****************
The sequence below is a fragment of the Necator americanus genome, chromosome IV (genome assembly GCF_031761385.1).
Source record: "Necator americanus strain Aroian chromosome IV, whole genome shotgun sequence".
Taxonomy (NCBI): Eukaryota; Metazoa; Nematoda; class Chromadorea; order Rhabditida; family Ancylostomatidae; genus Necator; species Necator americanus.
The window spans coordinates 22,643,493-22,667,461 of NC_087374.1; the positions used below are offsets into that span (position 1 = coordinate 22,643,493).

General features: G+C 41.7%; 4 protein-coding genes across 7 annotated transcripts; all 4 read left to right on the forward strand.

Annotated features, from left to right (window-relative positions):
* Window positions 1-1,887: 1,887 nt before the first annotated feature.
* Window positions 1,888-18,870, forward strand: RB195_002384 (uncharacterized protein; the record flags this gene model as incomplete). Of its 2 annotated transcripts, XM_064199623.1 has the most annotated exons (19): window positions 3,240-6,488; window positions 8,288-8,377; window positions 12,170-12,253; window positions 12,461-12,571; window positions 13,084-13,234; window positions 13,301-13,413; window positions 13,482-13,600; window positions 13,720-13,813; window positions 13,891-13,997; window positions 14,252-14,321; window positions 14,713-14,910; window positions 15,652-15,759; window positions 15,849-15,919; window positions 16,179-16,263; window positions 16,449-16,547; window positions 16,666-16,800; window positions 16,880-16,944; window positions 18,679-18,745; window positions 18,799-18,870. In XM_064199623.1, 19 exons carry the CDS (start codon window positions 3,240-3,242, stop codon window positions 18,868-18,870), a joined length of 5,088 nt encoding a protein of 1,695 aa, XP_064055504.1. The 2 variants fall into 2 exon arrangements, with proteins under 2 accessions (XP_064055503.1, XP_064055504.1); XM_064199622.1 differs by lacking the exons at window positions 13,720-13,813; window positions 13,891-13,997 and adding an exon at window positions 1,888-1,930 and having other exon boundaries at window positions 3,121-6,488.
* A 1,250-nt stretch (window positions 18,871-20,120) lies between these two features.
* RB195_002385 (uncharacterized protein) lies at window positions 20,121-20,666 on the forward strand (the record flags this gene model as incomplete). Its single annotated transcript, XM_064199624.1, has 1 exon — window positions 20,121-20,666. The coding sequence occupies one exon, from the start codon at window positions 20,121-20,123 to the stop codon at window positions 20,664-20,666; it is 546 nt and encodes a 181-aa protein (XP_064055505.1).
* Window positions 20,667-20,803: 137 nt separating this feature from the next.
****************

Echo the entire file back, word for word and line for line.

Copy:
The sequence below is a fragment of the Necator americanus genome, chromosome IV (genome assembly GCF_031761385.1).
Source record: "Necator americanus strain Aroian chromosome IV, whole genome shotgun sequence".
Taxonomy (NCBI): Eukaryota; Metazoa; Nematoda; class Chromadorea; order Rhabditida; family Ancylostomatidae; genus Necator; species Necator americanus.
The window spans coordinates 22,643,493-22,667,461 of NC_087374.1; the positions used below are offsets into that span (position 1 = coordinate 22,643,493).

General features: G+C 41.7%; 4 protein-coding genes across 7 annotated transcripts; all 4 read left to right on the forward strand.

Annotated features, from left to right (window-relative positions):
* Window positions 1-1,887: 1,887 nt before the first annotated feature.
* Window positions 1,888-18,870, forward strand: RB195_002384 (uncharacterized protein; the record flags this gene model as incomplete). Of its 2 annotated transcripts, XM_064199623.1 has the most annotated exons (19): window positions 3,240-6,488; window positions 8,288-8,377; window positions 12,170-12,253; window positions 12,461-12,571; window positions 13,084-13,234; window positions 13,301-13,413; window positions 13,482-13,600; window positions 13,720-13,813; window positions 13,891-13,997; window positions 14,252-14,321; window positions 14,713-14,910; window positions 15,652-15,759; window positions 15,849-15,919; window positions 16,179-16,263; window positions 16,449-16,547; window positions 16,666-16,800; window positions 16,880-16,944; window positions 18,679-18,745; window positions 18,799-18,870. In XM_064199623.1, 19 exons carry the CDS (start codon window positions 3,240-3,242, stop codon window positions 18,868-18,870), a joined length of 5,088 nt encoding a protein of 1,695 aa, XP_064055504.1. The 2 variants fall into 2 exon arrangements, with proteins under 2 accessions (XP_064055503.1, XP_064055504.1); XM_064199622.1 differs by lacking the exons at window positions 13,720-13,813; window positions 13,891-13,997 and adding an exon at window positions 1,888-1,930 and having other exon boundaries at window positions 3,121-6,488.
* A 1,250-nt stretch (window positions 18,871-20,120) lies between these two features.
* RB195_002385 (uncharacterized protein) lies at window positions 20,121-20,666 on the forward strand (the record flags this gene model as incomplete). Its single annotated transcript, XM_064199624.1, has 1 exon — window positions 20,121-20,666. The coding sequence occupies one exon, from the start codon at window positions 20,121-20,123 to the stop codon at window positions 20,664-20,666; it is 546 nt and encodes a 181-aa protein (XP_064055505.1).
* Window positions 20,667-20,803: 137 nt separating this feature from the next.